The traditional definition of asana is a good seat for the mind and the body and a good seat is one that is both stable and easeful. We stabilize the mind in part through drishti (a steady and easeful focus for the eyes) and in part through breath. Not by trying to control the breath, but by giving it space. And, when it comes to the body, the asanas bring moments of physical stability and we learn to maintain this stability with ease (not to be confused with easy) rather than resistance. That moment when we feel the difference between holding space with stability and ease rather than rigidity and resistance is both grounding and joyous; a perfect blend of stability and ease.
Stability and Ease in Daily Life
This unity of stability and ease is not only present in the context of yoga asanas but it is relevant in our life as a whole. If we feel grounded/stable with who we are we don’t fear falling, in part because we are solid and in part because we know how...
The Mother: A little yoga philosophy to put things in context
The concept and integration of what the Mother energy represents is an important and yet vast aspect found in the teachings of yoga and Ayurveda. In short, we can say that the Mother represents the power of creation. She is the sustaining energy of life and manifestations as a whole. Thankfully we don’t need to fully grasp this or even be a mother to experience its beauty. In fact, regardless of whether we have children or not and regardless of our gender, the mother energy lives within and connecting with her begins by valuing compassion, understanding and courage. The more we connect with the mother energy as the power of manifestation and love the more we see it unfolding within and around us which gives it even more energy.
The Perfect Gift If we step out of the pressure of the holiday and what we’re suppose to do and instead focus on what we want to do to support the mother energy our natural and creative...
Reunited...I had forgotten about chili. It's easy to make, filling, nourishing and energizing!
This is my recent recipe.
As always I encourage you to make it your own.
1 can black beans drained and rinced
3 medium sized tomatoes chopped
4 carrots chopped
1/4 cup cauliflower chopped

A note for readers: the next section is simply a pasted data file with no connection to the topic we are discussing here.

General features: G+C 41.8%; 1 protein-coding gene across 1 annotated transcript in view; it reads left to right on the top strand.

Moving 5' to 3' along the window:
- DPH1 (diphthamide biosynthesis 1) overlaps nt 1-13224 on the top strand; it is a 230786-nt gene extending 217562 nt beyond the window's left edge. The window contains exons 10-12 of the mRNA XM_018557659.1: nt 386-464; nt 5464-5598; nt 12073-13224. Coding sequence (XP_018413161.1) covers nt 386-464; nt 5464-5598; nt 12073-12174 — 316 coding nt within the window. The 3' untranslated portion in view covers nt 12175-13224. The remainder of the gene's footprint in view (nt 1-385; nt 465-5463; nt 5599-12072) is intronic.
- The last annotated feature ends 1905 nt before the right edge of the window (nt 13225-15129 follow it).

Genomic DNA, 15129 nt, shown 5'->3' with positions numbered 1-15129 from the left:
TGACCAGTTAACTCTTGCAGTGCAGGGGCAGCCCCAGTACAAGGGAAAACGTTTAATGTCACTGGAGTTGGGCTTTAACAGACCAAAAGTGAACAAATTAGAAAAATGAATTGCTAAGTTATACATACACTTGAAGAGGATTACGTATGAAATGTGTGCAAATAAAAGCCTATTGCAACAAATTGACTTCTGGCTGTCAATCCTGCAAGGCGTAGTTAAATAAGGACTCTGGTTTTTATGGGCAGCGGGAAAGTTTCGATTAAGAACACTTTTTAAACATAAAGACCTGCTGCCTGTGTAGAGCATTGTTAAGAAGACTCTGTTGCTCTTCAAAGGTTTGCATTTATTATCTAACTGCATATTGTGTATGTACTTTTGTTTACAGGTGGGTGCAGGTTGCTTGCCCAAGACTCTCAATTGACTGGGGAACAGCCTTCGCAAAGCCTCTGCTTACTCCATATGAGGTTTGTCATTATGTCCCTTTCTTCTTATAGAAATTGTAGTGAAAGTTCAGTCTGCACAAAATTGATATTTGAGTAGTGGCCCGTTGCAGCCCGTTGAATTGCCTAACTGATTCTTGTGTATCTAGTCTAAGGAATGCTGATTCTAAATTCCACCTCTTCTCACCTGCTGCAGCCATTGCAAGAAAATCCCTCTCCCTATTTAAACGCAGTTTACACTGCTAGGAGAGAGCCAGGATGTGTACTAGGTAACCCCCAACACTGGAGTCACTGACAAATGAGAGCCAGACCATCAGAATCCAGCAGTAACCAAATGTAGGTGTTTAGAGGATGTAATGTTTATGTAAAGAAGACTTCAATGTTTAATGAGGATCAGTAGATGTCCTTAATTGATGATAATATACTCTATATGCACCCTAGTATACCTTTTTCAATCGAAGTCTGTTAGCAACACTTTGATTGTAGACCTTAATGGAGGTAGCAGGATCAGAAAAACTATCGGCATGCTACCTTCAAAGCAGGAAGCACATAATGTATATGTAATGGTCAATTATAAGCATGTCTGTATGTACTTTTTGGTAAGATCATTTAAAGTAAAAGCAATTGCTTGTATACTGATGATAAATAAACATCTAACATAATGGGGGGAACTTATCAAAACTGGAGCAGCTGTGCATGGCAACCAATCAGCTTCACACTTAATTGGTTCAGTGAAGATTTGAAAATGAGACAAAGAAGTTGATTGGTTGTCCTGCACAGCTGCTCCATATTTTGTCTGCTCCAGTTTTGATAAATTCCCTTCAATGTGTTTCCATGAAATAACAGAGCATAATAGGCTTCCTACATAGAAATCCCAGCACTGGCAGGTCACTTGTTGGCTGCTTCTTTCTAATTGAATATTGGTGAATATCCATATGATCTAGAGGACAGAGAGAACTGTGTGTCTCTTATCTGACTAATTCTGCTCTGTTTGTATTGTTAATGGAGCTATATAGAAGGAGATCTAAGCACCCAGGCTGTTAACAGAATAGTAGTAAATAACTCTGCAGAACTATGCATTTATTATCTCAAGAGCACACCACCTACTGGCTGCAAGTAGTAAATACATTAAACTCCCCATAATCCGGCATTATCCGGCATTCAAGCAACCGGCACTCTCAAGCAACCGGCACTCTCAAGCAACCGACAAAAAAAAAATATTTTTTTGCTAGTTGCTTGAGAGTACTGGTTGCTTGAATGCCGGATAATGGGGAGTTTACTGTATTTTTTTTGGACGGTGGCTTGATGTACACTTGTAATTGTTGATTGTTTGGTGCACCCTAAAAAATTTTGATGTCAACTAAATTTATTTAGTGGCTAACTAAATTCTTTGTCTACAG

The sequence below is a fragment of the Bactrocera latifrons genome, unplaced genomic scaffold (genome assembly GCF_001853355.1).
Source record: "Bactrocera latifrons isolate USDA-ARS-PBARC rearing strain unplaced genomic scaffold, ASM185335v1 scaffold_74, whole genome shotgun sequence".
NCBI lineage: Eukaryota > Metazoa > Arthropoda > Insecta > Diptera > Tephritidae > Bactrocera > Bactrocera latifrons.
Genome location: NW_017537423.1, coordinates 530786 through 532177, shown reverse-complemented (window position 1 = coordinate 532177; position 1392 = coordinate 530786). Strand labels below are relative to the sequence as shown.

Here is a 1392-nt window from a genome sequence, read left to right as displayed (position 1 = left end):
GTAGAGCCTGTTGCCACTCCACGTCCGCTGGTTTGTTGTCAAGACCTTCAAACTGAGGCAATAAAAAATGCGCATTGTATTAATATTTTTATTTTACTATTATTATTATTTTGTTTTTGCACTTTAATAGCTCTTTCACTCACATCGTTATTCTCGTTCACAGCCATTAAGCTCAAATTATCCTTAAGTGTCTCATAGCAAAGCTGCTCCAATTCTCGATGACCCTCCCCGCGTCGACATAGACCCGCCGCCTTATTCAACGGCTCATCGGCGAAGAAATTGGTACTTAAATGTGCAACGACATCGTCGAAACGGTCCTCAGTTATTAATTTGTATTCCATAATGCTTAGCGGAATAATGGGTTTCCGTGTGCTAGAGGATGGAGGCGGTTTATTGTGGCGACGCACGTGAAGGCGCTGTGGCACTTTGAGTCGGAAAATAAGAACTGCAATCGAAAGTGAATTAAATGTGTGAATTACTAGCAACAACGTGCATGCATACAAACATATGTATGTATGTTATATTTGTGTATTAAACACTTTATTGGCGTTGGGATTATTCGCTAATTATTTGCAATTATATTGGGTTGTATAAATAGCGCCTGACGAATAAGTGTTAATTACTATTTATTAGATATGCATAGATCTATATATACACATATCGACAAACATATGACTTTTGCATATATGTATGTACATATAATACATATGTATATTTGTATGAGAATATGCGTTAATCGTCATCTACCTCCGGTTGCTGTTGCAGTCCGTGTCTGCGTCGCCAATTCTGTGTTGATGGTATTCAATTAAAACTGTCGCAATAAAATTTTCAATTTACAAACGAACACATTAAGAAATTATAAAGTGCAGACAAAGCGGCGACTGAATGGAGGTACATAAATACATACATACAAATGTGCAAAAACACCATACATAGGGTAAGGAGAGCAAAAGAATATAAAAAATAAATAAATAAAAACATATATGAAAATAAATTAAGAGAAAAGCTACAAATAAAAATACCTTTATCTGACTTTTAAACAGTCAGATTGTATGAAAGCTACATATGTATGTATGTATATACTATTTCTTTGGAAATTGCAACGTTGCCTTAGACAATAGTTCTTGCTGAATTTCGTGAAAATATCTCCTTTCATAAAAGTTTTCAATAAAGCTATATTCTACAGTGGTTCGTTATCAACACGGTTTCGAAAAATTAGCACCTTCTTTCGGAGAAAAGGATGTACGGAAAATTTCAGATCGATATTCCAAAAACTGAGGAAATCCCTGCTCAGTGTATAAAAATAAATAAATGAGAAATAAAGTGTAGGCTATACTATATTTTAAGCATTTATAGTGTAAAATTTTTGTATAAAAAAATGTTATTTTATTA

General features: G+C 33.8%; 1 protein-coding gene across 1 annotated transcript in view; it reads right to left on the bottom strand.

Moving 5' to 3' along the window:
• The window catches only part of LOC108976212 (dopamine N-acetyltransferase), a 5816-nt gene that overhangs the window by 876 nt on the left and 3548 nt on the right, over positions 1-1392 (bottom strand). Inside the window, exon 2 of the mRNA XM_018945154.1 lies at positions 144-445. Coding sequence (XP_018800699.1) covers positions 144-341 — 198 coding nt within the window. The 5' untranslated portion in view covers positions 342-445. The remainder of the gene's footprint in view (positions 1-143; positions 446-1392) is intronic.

2 sticks of celery sliced
1 or 2 jalepenos chopped
1/2 yellow pepper chopped
1/4 red onion diced
1 can tomato paste
1 can yellow corn
1/2 can coconut milk
2 tbs chili powder
1 tbs olive oil
chopped fresh cilantro
Bring olive oil to low heat, add carrots, onions, cauliflower, peppers and celery. Cook on medium heat for 5 minutes then add all ingredients except for cilantro. Bring to a boil while stirring, then reduce heat and let simmer for a few minutes. Add salt to taste and sprinkle cilantro before serving.
As you may know, in the world of yoga we believe in the power of food to either sustain or deplete mental, emotional and physical health.
There's an ancient yoga saying that goes "As is the food you eat, so is your mind." Or as David Frawley says in his book Vedantic Meditation Lighting the Flame of Awareness: "The consumer is the consumed."
These statements consider everything we consume through all of our senses as a form of food that either creates vitality or takes it away. This includes what we eat, look at, talk about, listen to, smell and feel. And, just as we can choose to eat nourishing and energizing foods that enhance vitality we can do the same with the conversations, reading materials, televised or online media and so forth we choose to take in. This doesn't mean we ignore challenges, but like planting a garden, if we ignore the garden or if we feed the weeds instead of the vegetables the weeds are what we grow.
Part of the benefits of balancing yoga postures is that we learn to get back up not if but when we fall. As a symbolism for the uncertainty of life balancing postures teach us to identify the fall without identifying as the fall which builds resilience, a quality we're encouraged to cultivate.
From this perspective, there are many ways to nourish our resilience. Examples include practicing yoga asanas, self discovery, making decisions, following through, taking care of our self and one of the most beneficial and recommended life practices to build resilience is satsang (good company) i.e cultivating authentic connections with inspiring and uplifting people.
A couple of weeks ago I was in a minor biking accident. Minor in the sense that nothing is broken and no concussion, but an accident nonetheless. A reminder that cement and cars are stronger than I am. To bounce back, I took time off from teaching and most importantly I accepted support from my satsang. Both...
I am teaching the Inspired Living Journaling workshop Saturday November 18th at Empower Yoga. Journaling is one of the most valuable yogic practices to increase clarity, direction and inspire a movement towards our aspirations.
Don't hesitate. Just join us!
I have been debating for a while whether I should blog about these three essential practices to increase energy. I read, reflect and integrate this subject and occasionaly teach this process in private settings and/or during workshops and wonder if I can inspire personal study, reflection and integration of the subject in just a few words. I’ve decided that I won’t know until I try. So, here goes…
In our culture we tend to value what is tangible and what can be measured over the subtle and the hard to measure. Examples include, fullness, stability and effort over emptiness, ease and non-attachment. From the perspective of yoga and ayurveda, if we only focus on fullness, stability and effort in the form of full schedules, hard work and determination we run the risk of becoming rigid which leads to the depletion of energy.
From this perspective the process of identifying and balancing opposites brings lasting energy. The following is an INTRODUCTION to this subject and designed to create c...